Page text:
THE LAST time Carlton and Fremantle played, they were fighting to avoid the wooden spoon.
It was round seven of the 2018 season, the last game for two sides firmly entrenched at the bottom of the ladder.
What followed was a surprisingly free-flowing, high-scoring match, with players desperate to win one last time before the season finished.
It might have been a sign of things to come this year, with the two teams booting 15 goals kicked between them. Fremantle was more accurate and won by 11 points.
Much has been said of the Dockers' third-season renaissance.
But Carlton has been flying under the radar after a slow start, gradually building on the way to winning four of its past five games (the loss was by just five points to Geelong).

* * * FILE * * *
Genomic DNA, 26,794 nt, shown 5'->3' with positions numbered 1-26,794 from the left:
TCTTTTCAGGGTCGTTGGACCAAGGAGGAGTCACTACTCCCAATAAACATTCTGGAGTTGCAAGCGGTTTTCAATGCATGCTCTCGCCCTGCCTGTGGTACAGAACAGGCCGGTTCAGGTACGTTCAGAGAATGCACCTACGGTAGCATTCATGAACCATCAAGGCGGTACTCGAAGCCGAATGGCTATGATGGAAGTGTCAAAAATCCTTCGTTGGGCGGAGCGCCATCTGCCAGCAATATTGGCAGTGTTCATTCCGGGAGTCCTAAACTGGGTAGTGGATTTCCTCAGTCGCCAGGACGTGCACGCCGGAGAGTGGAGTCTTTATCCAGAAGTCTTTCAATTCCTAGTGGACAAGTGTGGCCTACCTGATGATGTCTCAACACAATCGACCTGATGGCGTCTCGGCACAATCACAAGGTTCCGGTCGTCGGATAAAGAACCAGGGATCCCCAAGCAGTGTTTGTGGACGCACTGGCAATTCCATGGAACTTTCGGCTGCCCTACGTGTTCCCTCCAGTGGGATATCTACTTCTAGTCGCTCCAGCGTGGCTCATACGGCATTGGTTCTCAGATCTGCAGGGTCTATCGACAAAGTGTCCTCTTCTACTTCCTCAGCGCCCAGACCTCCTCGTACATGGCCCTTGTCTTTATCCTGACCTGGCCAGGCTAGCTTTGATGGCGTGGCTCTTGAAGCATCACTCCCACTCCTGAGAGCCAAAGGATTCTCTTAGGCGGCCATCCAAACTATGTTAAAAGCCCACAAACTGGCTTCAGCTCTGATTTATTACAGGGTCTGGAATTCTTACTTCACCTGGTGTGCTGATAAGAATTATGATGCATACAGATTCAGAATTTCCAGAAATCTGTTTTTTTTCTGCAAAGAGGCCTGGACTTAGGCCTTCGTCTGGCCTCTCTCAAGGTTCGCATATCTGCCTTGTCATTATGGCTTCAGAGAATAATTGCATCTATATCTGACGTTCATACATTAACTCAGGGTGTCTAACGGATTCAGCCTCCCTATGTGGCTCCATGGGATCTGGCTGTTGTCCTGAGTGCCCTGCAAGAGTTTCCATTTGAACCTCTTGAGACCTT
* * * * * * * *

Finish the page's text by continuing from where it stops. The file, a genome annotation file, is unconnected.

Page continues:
NEW PLAYERS, NEW STYLE
There were eight changes between Carlton's round seven team in 2018 and 2019.
Brooke Walker (forward; rookie signing)
Bridie Kennedy (forward)
Chloe Dalton (mid-forward; rookie signing)
Lauren Arnell (mid-forward; now at Brisbane)
Brianna Davey (midfielder)
Shae Audley (midfielder)
Abbey McKay (midfielder; 2018 draftee)
Maddy Gay (midfielder; Melbourne)
Amelia Mullane (midfielder; recruited from Collingwood)
Katie-Jayne Grieve (midfielder; Fremantle)
Maddy Prespakis (midfielder; 2018 draftee)
Sophie Li (midfielder; Adelaide)
Jayde Van Dyk (defender; 2018 draftee)
Kate Gillespie-Jones (defender; North Melbourne)
Charlotte Wilson (defender; 2018 draftee)
Danielle Hardiman (defender; North Melbourne)
Carlton did well in last year’s draft, with Prespakis having an instant impact.
The Blues were forced to select defenders after the departures of Gillespie-Jones and Hardiman to expansion side North Melbourne.